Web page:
Native American Heritage Month will see a key test of sovereignty in the U.S. 10th Circuit Court of Appeals when the Muscogee Creek Nation argues against imposing a revised Oklahoma tobacco tax code on tribal lands and contests placing burdens on commerce in trust territory.
Oral argument was scheduled for November 16 in the lawsuit brought by the Nation against the Oklahoma attorney general and members of the Oklahoma Tax Commission, appealing a lower court refusal to charge state officials with helping to violate federal laws by hindering tribal tobacco sales.
Changes in Oklahoma law governing tobacco taxation in Indian country centered on collecting excise taxes on cigarette sales to Indians and non-Indians, licensing wholesalers, specifying brands of cigarettes that can be sold, and imposing civil and criminal penalties for non-compliance.
But state tax officials “have no authority to ban the sale of tobacco products that are manufactured, marketed or sold exclusively in Indian commerce, whether to tribal members or non-members,” the lawsuit filed earlier in District Court summarized. “The state has no authority to require Native manufactured tobacco products to carry a state tax stamp or state tax-free stamp.”
Limited numbers of tax-free stamps are available and are based on “probable demand,” determined by multiplying the number of tribal members in the state by the number of cigarettes consumed by the average Oklahoma or U.S. resident, whichever is greater, the petition notes.
The state has created a “unilaterally imposed system of taxation that dictates how many cigarettes can be sold to Indians, what kind of cigarettes may be sold to Indians, and at what price cigarettes may be sold to Indians in the Indian country of non-compacting tribes”—those without a compact with the state regarding tobacco sales and taxation. Further constraints were placed on smoke shops without tobacco sales agreements with the state and on tribal wholesalers who must be state-licensed.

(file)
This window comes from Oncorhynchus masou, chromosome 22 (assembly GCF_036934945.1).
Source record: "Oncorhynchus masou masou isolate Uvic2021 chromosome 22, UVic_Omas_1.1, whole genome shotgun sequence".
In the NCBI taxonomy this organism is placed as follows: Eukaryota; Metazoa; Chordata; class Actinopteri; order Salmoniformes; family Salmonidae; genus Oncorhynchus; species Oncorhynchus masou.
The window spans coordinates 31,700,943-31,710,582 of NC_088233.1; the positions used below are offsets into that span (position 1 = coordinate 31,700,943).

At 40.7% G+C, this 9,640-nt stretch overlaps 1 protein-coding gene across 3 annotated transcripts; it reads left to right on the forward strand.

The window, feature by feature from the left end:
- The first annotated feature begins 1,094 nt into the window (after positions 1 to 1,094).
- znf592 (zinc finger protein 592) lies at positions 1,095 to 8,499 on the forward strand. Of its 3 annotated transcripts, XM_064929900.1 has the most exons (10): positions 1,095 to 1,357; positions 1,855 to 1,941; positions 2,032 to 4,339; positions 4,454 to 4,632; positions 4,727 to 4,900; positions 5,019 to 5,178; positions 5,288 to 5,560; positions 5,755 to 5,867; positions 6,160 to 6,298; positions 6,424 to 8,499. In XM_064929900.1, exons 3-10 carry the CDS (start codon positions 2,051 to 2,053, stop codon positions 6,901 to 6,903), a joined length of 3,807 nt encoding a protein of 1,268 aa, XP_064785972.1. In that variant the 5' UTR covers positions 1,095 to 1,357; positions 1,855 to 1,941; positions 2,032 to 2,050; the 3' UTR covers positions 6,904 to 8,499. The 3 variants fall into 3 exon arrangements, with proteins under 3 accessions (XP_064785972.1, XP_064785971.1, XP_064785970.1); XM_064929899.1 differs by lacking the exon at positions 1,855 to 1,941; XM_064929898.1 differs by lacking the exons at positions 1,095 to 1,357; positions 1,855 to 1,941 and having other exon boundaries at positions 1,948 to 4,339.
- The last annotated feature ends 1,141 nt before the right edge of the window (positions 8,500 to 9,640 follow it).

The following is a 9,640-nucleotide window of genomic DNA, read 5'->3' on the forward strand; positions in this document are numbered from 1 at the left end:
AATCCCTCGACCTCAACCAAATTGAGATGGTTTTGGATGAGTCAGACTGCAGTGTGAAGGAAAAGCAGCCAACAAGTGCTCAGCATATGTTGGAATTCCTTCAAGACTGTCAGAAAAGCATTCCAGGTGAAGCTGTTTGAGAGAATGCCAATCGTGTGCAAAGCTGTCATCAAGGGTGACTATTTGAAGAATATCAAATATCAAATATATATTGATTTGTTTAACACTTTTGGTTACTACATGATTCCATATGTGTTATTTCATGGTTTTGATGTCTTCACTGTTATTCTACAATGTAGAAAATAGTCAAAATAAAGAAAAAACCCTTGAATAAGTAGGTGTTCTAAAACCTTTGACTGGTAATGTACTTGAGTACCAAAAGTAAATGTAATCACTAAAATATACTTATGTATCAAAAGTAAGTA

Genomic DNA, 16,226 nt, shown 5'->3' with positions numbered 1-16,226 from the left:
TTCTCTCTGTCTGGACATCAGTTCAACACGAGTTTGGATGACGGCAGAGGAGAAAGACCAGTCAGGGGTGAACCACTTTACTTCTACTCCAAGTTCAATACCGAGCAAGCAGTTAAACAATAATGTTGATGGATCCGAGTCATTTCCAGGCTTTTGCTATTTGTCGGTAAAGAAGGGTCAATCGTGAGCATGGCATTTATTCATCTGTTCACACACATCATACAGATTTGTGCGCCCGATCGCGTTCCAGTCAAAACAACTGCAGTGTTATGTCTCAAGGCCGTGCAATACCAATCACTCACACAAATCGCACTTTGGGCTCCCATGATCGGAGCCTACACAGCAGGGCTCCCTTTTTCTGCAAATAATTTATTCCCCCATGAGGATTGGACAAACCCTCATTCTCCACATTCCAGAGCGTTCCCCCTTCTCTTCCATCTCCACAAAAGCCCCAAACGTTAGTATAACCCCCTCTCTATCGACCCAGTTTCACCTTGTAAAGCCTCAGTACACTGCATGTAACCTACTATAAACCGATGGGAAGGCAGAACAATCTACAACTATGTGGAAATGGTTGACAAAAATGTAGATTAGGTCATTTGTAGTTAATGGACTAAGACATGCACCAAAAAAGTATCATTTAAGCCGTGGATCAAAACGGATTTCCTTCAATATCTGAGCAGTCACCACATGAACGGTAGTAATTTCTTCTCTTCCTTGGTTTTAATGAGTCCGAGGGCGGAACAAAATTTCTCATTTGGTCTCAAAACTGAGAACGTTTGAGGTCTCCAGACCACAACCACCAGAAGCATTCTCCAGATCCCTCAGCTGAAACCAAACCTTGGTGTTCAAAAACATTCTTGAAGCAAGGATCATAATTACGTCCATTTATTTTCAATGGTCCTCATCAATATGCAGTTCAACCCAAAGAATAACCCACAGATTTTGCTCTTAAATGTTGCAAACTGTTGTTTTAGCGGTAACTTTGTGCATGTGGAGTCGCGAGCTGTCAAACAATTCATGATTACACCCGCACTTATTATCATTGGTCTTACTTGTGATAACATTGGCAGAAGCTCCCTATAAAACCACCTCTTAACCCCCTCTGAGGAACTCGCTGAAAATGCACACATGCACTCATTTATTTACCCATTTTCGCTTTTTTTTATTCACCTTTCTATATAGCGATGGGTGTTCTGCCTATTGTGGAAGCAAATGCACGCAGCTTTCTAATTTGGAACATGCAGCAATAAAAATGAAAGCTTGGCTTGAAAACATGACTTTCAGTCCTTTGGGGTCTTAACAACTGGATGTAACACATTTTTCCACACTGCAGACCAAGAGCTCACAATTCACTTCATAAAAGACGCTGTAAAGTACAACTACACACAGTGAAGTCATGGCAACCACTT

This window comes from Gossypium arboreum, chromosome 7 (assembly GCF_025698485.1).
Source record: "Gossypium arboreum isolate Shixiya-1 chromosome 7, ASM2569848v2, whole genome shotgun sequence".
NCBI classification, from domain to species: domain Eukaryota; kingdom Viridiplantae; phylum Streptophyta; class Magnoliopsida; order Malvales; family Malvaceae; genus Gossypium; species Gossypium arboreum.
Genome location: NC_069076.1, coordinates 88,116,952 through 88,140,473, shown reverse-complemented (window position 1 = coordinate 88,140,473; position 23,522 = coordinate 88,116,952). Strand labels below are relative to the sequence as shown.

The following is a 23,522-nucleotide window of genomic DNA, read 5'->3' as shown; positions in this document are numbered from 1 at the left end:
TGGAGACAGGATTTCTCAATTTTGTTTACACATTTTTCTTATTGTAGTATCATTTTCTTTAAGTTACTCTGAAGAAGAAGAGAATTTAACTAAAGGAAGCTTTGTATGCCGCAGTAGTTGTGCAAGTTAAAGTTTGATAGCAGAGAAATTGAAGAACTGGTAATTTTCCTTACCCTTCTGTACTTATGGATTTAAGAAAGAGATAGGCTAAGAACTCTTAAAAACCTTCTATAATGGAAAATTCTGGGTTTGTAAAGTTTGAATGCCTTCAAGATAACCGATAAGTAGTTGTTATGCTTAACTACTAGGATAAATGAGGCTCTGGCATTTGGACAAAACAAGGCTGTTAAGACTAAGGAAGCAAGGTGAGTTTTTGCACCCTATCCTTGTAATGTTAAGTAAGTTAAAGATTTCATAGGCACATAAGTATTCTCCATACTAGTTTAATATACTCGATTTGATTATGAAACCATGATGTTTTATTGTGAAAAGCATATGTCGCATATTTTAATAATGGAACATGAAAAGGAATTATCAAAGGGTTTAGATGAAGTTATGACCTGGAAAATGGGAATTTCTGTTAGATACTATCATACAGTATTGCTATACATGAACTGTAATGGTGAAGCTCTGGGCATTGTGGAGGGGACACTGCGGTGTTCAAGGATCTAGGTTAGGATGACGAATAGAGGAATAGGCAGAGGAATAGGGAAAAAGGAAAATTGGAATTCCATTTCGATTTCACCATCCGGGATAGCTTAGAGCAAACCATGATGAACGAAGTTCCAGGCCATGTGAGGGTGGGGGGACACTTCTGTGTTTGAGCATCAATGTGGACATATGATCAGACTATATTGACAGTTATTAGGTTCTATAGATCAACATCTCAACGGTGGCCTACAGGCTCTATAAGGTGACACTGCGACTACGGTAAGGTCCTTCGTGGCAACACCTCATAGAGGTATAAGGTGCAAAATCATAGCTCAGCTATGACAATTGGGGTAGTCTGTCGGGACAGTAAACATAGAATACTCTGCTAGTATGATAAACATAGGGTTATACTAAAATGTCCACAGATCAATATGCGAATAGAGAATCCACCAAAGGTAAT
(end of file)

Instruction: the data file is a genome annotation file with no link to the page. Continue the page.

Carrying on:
The petition in District Court in Oklahoma said the state tax code confers state jurisdiction over Indian country and violates tribal self-government, issues raised in earlier controversy.
An amended complaint concerning seizures of the Nation’s tobacco products by the Oklahoma Tax Commission was dismissed in federal court in Tulsa, Oklahoma and the dismissal was upheld July 9, 2010 by the 10th Circuit.
A three-judge panel of the appellate court cited Oklahoma state law which provides that unstamped cigarettes sold or shipped to tribally owned or licensed stores by unlicensed wholesalers for the purpose of sale may be stopped in transit by law officers for inspection and possible seizure.
Although the Nation charged violation of Constitutional protections against unreasonable search and seizure, it also wanted a halt to the state cigarette tax enforcement scheme from which the Nation claimed exemption because of its sovereign status, the court said.
The court said the Nation objected to Oklahoma’s tax enforcement that “authorizes interference with (Nation’s) vehicles and seizures of their lading” while those vehicles are in transit between Indian country destinations because “such seizures purportedly interfere with ‘Indian commerce.’”
Tribal officials said the tribe/state conflict began in earnest in May 2009 when, over a five-day period, the Oklahoma Highway Patrol stopped three trucks owned by the Nation for, respectively,“weaving,” for “following too close,” and, finally, for making an “unsafe lane change.”
Two of the trucks were carrying Nation tobacco products from tribal headquarters in Okmulgee to two locations in Tulsa County and the third was transporting plumbing supplies.
In the first two instances, without the drivers’ permission and without a search warrant, Highway Patrol officers allowed tax officials to seize the tobacco products, Nation court documents state, because the tax commission said the products constituted “contraband”and could be seized under state law.
The tobacco products did not carry tax stamps indicating appropriate taxes had been paid nor did some of the products appear on the “approved list of cigarette brands resulting from the Oklahoma Tobacco Master Settlement Agreement,” a liability-related compact with the four major tobacco companies.
“This case is about the state’s right to tax commercial transactions between two Indian nations,” Roger Wiley, the Nation’s attorney general, said at the time, and also concerns “the state’s right to stop, search and seize tobacco being transported from Indian country to an Indian retail store on federal trust land or restricted land.”